Some news reports stated that this movement lacks a central theme, but their website states their mission clearly enough:  the one thing we all have in common is that We Are The 99% that will no longer tolerate the greed and corruption of the 1%.

So back to my protest sign.  The sign actually belongs to my son, given to him by my sister about seven years ago. A woman painted  this poster after becoming severely disabled from an accident and then subsequently denied benefits from her insurance company.  Her fury resulted in this creation:

Into Philly

While riding on the train, someone had scrawled a prophetic message on the inside of one of the overpasses:


I arrived at City Hall and found a rag-tag but well-organized occupation zone. News vans from ABC and CBS were parked along the street. Even with few economic resources to draw on, the protestors created a mini-town with an information booth, medical tent, security station, speaking platform, tent city and a democracy resource center, to name a few. I didn’t have much time to visit each area as I joined a smaller group for a march to Temple University. Given that I’m an alum, I thought it only fitting that I should join that protest.

Before we headed down to Temple, the leaders led the group in recitation.  One person would shout a few words at a time and then the group would repeat the words. Surprisingly, this communication method was an effective way for everyone to hear the message. The leaders informed the group of their legal rights and gave them a number to call, which was a smart approach to protesting.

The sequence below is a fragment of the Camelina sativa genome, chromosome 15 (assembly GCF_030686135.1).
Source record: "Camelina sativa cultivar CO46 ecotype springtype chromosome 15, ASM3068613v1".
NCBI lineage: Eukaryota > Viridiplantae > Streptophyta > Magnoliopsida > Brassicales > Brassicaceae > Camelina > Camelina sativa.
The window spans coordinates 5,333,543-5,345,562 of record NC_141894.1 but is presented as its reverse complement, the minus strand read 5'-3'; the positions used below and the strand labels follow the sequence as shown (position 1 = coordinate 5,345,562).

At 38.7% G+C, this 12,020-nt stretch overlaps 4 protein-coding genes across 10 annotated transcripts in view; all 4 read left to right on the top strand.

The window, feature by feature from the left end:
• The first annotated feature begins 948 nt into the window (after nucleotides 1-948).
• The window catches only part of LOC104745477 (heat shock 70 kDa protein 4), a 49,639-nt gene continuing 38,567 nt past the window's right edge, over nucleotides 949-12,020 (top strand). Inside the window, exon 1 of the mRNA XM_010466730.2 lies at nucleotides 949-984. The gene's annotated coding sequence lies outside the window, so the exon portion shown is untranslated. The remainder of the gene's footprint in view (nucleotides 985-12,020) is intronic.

We “occupied” SEPTA, riding on the ell while chanting and singing. We  joined with the Temple students who were holding a protest on mountaintop removal. Together we marched orderly and quietly into the Board of Trustee’s Meeting. Our instructions were just to be present. The Trustees had agreed to meet with Temple students after their meeting to discuss the demands, but at the end a student stood up and read their demands. At this point the Occupy folks stood in support.

Civic Affairs and Police Presence

During the protest actions at Temple, a fairly large contingent of officers from Civic Affairs were present. These officers, dressed in shirts and ties, wore pink armbands. They didn’t seem to be armed. Civic Affairs is part of the police force that serves as an intermediary between protest groups and the police. Years ago ACT-UP sued the police for $8 million for brutality during a protest. The city then established the Civic Affairs Department to mediate these encounters.

Rally at Temple University

What Worked

A couple strategies made the protest a success:

  • working with the Temple students ahead of time to coördinate a joint protest
  • observing the letter of the law
  • commingling with crowds in such a way that it would be extremely difficult for authorities to differential between protestors and bystanders
  • energizing, yet reasoned and calm presence

Chants sometimes included, “We Are The 99% and so are you!”  The citizenry of this country is at the mercy of the corporate behemoths. I congratulate the Occupy protestors for confronting the power and greed of Wall Street.

Occupy Philadelphia.